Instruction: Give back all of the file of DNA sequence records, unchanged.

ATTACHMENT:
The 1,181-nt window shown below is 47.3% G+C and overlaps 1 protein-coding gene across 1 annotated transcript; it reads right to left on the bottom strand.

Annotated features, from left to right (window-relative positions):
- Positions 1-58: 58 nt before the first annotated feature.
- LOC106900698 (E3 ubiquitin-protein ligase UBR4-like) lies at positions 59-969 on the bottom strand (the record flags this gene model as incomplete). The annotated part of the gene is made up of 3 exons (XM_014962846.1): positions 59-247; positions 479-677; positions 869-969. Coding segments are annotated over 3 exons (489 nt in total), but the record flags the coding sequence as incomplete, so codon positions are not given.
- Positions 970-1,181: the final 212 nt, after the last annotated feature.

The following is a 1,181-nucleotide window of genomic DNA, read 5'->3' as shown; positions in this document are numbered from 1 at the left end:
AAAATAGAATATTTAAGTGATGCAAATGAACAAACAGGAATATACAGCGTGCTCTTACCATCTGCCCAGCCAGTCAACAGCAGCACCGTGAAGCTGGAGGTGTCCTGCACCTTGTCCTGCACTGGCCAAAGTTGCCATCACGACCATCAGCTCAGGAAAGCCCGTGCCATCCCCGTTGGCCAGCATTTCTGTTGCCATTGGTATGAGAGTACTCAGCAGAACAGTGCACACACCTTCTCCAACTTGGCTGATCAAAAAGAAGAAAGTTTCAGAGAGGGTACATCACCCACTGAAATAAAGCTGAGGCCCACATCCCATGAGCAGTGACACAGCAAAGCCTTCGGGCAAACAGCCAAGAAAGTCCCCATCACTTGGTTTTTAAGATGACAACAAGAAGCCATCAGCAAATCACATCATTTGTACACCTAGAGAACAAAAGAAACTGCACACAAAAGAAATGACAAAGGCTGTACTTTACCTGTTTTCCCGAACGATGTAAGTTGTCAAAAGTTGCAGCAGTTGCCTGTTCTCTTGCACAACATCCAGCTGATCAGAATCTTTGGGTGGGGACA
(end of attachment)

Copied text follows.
The 1,181-nt window shown below is 47.3% G+C and overlaps 1 protein-coding gene across 1 annotated transcript; it reads right to left on the bottom strand.

Annotated features, from left to right (window-relative positions):
- Positions 1-58: 58 nt before the first annotated feature.
- LOC106900698 (E3 ubiquitin-protein ligase UBR4-like) lies at positions 59-969 on the bottom strand (the record flags this gene model as incomplete). The annotated part of the gene is made up of 3 exons (XM_014962846.1): positions 59-247; positions 479-677; positions 869-969. Coding segments are annotated over 3 exons (489 nt in total), but the record flags the coding sequence as incomplete, so codon positions are not given.
- Positions 970-1,181: the final 212 nt, after the last annotated feature.

The following is a 1,181-nucleotide window of genomic DNA, read 5'->3' as shown; positions in this document are numbered from 1 at the left end:
AAAATAGAATATTTAAGTGATGCAAATGAACAAACAGGAATATACAGCGTGCTCTTACCATCTGCCCAGCCAGTCAACAGCAGCACCGTGAAGCTGGAGGTGTCCTGCACCTTGTCCTGCACTGGCCAAAGTTGCCATCACGACCATCAGCTCAGGAAAGCCCGTGCCATCCCCGTTGGCCAGCATTTCTGTTGCCATTGGTATGAGAGTACTCAGCAGAACAGTGCACACACCTTCTCCAACTTGGCTGATCAAAAAGAAGAAAGTTTCAGAGAGGGTACATCACCCACTGAAATAAAGCTGAGGCCCACATCCCATGAGCAGTGACACAGCAAAGCCTTCGGGCAAACAGCCAAGAAAGTCCCCATCACTTGGTTTTTAAGATGACAACAAGAAGCCATCAGCAAATCACATCATTTGTACACCTAGAGAACAAAAGAAACTGCACACAAAAGAAATGACAAAGGCTGTACTTTACCTGTTTTCCCGAACGATGTAAGTTGTCAAAAGTTGCAGCAGTTGCCTGTTCTCTTGCACAACATCCAGCTGATCAGAATCTTTGGGTGGGGACA